Via Scotiabank's Guy Haselmann,
The Invisible Enemy
Earlier this month President Obama declared foreign cyber-threats a “national emergency”. During the State of the Union address, he said that “if the US government does not improve cyber defenses, we leave our nation and our economy vulnerable”. This past weekend the TV program 60 Minutes ran a special on cyber security, particularly pertaining to the importance of our nation’s satellite systems.
In the April issue of CIO Magazine, the President and CEO of IDG Communications wrote an article about cybersecurity, stating “significant data breaches at Anthem, Sony, Home Depot, eBay, JPMorgan Chase, Target and many more have caused headline-grabbing business upheavals that worry customers, affect profit margins, and derail corporate careers”. It seems there are now daily news articles about sinister cyber-activity.
Cyber-threats or crimes can be orchestrated in various ways. Targets can be aimed at critical infrastructure, manufacturing, power grids, or water supplies. They could be aimed at disrupting the availability of websites and networks, or at stealing trade secrets and financial information. Others could be driven by espionage, vandalism, terrorism, sabotage, or any form of criminality. Activities of the US and British governments have focused on surveillance and hacking of telecommunications.
It is difficult to fight cyber-activity, because the enemy is often invisible and their home address typically unclear. Building defenses are challenging while continuous ‘patchwork’ is a deficient solution. Threats morph and change quickly. For corporations many threats are internal and could come from rogue employees or from senior managers with weak passwords who have access to sensitive files. Some companies are now even looking into having retaliatory capabilities.
Warfare today (and in the future) is (and will be) fought differently. In the 1950’s with the creation of more destructive bombs and weaponry, the idea was ‘Mutually Assured Destruction’ (MAD). The movie War Games helped us learn that there are no winners. The warfare ideology today is ‘Multilateral Unconstrained Disruption’ (MUD). This unrestrictive warfare is meant to disrupt societal functioning; to ‘poison’ information to elevate distrust of all computer information.
Cyber-activity is the new ‘cold war’. Here are some random facts.
- 95% of all computers are non-governmental.
- It is estimated that 40% of all computers are run by pirated copies, and 17% run no antivirus protection.
- There are over 6 million known unique Malware viruses.
- According to a Mandiant report, attackers had free range in a breached system for a median of 205 days in 2014 and 69% of breaches where learned from an outside entity.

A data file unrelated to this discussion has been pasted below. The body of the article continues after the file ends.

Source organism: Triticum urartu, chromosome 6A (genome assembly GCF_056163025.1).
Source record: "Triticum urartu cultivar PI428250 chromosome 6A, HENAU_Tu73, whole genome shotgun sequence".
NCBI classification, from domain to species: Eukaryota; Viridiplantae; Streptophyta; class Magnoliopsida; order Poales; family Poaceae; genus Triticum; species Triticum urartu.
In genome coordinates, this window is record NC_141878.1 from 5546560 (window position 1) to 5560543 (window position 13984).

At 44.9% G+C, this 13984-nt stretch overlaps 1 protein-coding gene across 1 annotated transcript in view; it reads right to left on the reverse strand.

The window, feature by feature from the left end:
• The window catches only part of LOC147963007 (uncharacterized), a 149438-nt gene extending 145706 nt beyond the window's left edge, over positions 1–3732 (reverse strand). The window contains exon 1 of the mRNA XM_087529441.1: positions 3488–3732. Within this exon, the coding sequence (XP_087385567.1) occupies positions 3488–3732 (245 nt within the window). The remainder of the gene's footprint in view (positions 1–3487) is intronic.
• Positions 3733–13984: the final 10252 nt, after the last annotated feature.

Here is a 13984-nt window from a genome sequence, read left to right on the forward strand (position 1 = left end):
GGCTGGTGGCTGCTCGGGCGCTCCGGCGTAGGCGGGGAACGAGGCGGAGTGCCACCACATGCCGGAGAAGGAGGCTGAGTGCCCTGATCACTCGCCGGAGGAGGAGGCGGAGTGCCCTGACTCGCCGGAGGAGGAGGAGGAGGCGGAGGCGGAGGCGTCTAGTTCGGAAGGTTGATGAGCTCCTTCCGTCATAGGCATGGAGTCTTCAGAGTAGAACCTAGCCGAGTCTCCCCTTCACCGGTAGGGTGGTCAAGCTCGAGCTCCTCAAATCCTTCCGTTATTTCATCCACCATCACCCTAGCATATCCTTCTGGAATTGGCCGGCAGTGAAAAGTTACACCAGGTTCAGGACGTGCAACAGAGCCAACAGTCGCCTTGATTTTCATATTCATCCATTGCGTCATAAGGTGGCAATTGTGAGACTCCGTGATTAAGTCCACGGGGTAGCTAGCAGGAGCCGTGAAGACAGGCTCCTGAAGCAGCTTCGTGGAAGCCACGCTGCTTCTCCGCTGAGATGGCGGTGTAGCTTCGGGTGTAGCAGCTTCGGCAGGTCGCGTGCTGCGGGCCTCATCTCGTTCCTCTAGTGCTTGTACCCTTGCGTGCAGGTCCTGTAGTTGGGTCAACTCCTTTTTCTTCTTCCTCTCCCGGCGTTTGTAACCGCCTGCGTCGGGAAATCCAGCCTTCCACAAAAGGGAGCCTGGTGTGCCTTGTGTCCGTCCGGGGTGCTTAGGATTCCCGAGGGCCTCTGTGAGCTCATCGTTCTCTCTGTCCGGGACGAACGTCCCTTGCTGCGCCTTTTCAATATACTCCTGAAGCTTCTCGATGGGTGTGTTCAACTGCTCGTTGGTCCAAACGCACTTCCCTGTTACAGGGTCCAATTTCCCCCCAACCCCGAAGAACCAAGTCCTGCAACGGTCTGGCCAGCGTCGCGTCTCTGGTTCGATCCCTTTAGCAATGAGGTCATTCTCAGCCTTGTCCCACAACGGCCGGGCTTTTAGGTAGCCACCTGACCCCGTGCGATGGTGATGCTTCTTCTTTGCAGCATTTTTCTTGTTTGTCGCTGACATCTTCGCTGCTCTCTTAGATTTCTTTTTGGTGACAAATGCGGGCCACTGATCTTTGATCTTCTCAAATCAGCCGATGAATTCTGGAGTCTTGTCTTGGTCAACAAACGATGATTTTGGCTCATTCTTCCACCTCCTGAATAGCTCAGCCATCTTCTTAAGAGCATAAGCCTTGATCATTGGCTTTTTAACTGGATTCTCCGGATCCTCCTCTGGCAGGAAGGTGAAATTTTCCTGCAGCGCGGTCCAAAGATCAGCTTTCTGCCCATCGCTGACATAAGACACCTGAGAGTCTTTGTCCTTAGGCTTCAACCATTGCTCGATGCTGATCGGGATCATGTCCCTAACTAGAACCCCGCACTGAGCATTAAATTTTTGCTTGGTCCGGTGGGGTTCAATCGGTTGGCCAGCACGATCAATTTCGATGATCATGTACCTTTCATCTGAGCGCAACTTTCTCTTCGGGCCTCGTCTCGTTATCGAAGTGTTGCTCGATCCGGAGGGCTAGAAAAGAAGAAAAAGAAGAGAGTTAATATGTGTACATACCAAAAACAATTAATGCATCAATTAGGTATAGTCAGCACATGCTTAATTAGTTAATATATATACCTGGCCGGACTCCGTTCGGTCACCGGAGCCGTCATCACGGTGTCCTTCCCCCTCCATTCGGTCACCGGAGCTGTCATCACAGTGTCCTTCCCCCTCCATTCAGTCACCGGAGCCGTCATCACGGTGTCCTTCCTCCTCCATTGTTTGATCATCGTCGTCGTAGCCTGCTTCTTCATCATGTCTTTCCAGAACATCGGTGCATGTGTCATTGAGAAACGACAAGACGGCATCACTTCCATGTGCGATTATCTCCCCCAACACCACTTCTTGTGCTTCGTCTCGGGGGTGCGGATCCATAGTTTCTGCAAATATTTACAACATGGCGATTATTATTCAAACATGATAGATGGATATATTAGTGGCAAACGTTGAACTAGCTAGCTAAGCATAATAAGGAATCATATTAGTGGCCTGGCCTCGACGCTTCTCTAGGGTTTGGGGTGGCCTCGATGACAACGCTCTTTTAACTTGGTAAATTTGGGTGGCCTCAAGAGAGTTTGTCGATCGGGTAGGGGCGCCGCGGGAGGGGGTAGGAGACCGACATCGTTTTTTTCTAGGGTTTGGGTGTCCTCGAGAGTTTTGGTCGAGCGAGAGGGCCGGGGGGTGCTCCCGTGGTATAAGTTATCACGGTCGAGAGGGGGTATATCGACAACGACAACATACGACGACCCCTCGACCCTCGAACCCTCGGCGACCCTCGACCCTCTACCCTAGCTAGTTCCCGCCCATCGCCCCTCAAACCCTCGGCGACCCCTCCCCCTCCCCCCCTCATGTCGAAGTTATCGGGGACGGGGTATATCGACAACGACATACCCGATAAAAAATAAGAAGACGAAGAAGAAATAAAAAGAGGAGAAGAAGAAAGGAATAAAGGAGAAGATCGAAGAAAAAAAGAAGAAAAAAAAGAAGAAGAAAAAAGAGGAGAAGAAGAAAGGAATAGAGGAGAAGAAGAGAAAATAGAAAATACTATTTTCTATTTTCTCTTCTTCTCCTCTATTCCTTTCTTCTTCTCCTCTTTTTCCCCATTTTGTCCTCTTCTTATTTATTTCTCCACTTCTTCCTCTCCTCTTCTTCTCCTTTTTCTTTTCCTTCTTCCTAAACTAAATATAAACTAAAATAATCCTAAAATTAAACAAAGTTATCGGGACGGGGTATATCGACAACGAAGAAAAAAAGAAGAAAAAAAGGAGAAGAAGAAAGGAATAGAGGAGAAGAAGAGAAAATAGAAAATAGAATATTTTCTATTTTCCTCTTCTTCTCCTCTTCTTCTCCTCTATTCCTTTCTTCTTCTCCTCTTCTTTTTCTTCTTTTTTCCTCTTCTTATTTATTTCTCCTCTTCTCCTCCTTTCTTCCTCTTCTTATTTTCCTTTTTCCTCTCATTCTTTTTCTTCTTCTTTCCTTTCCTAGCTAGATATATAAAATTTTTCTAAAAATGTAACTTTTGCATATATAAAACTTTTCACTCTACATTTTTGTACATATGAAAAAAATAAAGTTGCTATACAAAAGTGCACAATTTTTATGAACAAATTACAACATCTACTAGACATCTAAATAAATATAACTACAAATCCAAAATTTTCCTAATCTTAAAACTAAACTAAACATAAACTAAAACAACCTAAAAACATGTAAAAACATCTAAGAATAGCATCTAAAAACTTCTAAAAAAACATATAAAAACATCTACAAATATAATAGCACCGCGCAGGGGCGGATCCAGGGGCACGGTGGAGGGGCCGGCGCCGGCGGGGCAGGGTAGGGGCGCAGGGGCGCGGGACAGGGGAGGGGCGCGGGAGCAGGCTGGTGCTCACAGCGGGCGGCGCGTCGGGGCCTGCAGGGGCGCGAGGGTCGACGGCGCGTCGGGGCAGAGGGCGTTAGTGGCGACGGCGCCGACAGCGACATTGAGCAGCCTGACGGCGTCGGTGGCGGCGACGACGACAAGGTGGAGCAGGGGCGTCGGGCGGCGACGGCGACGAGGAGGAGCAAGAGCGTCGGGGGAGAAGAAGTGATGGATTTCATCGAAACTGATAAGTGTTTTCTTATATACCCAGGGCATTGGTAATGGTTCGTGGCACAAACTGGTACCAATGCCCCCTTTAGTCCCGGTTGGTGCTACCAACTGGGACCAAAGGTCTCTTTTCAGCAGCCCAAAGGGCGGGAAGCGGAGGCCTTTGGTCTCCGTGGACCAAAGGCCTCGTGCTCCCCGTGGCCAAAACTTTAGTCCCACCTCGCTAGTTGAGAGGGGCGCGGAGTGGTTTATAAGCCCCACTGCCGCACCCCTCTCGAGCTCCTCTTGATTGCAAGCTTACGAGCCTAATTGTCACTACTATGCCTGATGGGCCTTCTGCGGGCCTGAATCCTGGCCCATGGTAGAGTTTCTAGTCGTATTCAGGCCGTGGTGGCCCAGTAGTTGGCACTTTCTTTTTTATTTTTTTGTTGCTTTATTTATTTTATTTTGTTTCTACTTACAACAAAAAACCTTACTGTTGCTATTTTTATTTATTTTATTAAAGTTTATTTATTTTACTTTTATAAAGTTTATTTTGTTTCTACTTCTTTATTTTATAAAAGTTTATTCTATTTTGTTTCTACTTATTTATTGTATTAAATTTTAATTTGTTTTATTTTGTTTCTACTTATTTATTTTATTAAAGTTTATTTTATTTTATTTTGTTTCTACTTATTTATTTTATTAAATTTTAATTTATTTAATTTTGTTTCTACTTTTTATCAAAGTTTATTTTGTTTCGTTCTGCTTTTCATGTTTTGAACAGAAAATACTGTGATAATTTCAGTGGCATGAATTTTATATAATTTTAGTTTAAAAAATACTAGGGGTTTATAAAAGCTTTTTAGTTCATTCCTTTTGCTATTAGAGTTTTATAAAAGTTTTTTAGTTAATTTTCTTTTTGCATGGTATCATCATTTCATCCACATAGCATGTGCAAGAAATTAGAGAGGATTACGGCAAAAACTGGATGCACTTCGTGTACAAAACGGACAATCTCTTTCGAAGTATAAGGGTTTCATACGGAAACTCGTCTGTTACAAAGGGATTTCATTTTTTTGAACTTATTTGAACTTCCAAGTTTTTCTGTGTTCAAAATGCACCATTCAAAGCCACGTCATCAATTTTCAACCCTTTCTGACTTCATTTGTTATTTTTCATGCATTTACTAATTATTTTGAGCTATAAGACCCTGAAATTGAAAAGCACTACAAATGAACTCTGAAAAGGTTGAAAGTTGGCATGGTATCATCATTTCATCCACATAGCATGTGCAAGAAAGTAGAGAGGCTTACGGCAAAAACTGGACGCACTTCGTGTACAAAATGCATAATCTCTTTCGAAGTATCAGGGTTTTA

The scariest fact I learned in reading up on this topic is that 100% of all microprocessors and chips are produced overseas. In other words, it is hard to be certain what is really on them. Like the Stuxnet virus, computers can have a ‘zero-day’ where they are taught to do the wrong thing.
KCS Group, one of the world’s leading strategic intelligence and risk companies, reports a significant increase in cyber-attacks from Iran directed against Saudi Arabia and the US. The combination of Saudi policies (Yemen), the general rise in Middle East tensions, and the Stuxnet attack on Iran nuclear facilities are all likely motivations. The virus that infected Saudi state oil company Aramco’s IT system in 2012, for example, erased data on three-quarters of their PC’s, and replaced emails and documents with an image of the US flag in flames.
There is a positive correlation between cyber-attacks and the rise of geopolitical tensions. Pricing these heightened risks into markets however is impossible. ‘Event risk’ always exists, but handicapping it appropriately is a futile exercise. Markets participants do not try, because of improvements in data mining and due to the speed of news when there is something concrete to react to.
- In a similar manner, markets are not reacting to the threats or rumors of a Greece default or a Fed rate hike, because those threats have been delayed time and time again. Markets have learned to react only to concrete news.
At this point, you might be wondering why I bothered writing this note and how can these factors can help in terms of financial risk management. Well, I believe good traders, portfolio managers, and business managers should try to think through every conceivable contingency. In doing so ahead of time, managers should have a better handle on how to proceed should one of these events occur. They will be two steps ahead.
It might be helpful to analyze what happened to the stock prices of the companies mentioned above when they were hacked. How deeply were the firms impacted? How long did the impacts last? Some may have ultimately been left stronger as weaknesses were exposed and then stronger processes implemented. Oil traders should know if oil prices were affected by the Aramco attack?
Game plans are not just applicable to portfolio exposures, but directly to individuals personally. Corporate managers should have a plan B, contingency plans, and a disaster recovery site. I heard Jamie Dimon of JPM say at a conference that his firm is doubling the amount they spend on computer security in 2015 to $1.2 billion.
On June 5 in New York City, I am attending the Information Security Summit to hear more from industry experts in this area. Simply waiting for an event to react to may be too costly. I hope to obtain some suggestions for being proactive. The experts may even have some good suggestions for preventative medicine. At a minimum, I recommend that you encourage your firm’s Chief Security Officer to attend. Welcome to 2015.
“Never trust a computer you can’t throw out a window.” – Steve Wozniak